Originally posted: Sun, 13 Mar 2005 09:50:04
I almost never read fiction anymore. I think the last fiction book I read was in 2001 or 2002. Although I read an improbably large number of pulp science fiction books through grade school, high school, and early college, I eventually lost interest in fiction -- there's too much interesting and engaging nonfiction out there, as you can see by browsing the rest of my reading list blog. Although many people have recommended Ender's Game to me, I just hadn't gotten around to reading it.
But a few days ago, my wife borrowed it from a friend and asked me to read it after she finished. Since I felt too lousy to work anyway (allergies have been bad), I did. It took a few hours.
For me, the most interesting thing was that Card anticipated something similar to blogging. Having seen blogs take down Trent Lott and (let's be honest) Dan Rather in the last couple of years, I couldn't help reading the secondary plot in terms of the blogosphere. On the internet, nobody knows you're a dog -- or a precocious twelve-year-old.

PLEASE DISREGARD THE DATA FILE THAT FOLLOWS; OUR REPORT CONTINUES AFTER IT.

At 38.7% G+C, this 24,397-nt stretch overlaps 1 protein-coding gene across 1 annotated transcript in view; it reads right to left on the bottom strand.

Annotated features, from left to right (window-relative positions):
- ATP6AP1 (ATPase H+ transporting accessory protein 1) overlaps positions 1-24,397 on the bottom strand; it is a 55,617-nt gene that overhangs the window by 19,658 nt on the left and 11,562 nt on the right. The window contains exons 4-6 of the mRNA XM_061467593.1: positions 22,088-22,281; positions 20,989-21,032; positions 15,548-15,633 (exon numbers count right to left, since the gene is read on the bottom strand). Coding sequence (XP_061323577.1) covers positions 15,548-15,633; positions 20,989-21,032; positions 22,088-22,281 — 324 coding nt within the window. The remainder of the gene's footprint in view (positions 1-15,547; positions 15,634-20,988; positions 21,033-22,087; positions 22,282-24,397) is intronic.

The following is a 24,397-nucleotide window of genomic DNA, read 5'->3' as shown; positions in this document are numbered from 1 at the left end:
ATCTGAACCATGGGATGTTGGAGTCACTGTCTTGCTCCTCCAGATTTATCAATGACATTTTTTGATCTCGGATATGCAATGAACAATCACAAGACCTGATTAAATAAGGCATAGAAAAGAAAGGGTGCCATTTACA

In terms of the main plot, the book reads remarkably like some of Heinlein's books for teens. I'm particularly thinking of Tunnel in the Sky, Between Planets, Rocket Ship Galileo, Red Planet, and especially Starman Jones, all of which (like this one) feature unusually precocious boys who go through rough apprenticeships with exacting father figures. (Look at that list -- you can tell how I spent my own high school years. I could probably add Starship Troopers here, but I never read the book.) But Card's book is darker, more is at stake, and his protagonist is more isolated. Through most of the book, the protagonist is systematically ground down and nearly broken. This messes quite a bit with the pacing: the route to the climax is almost imperceptibly sloped, and after the climax the story immediately drops away; the last chapter or so feel like they're tacked on. Rating: Eight out of ten.
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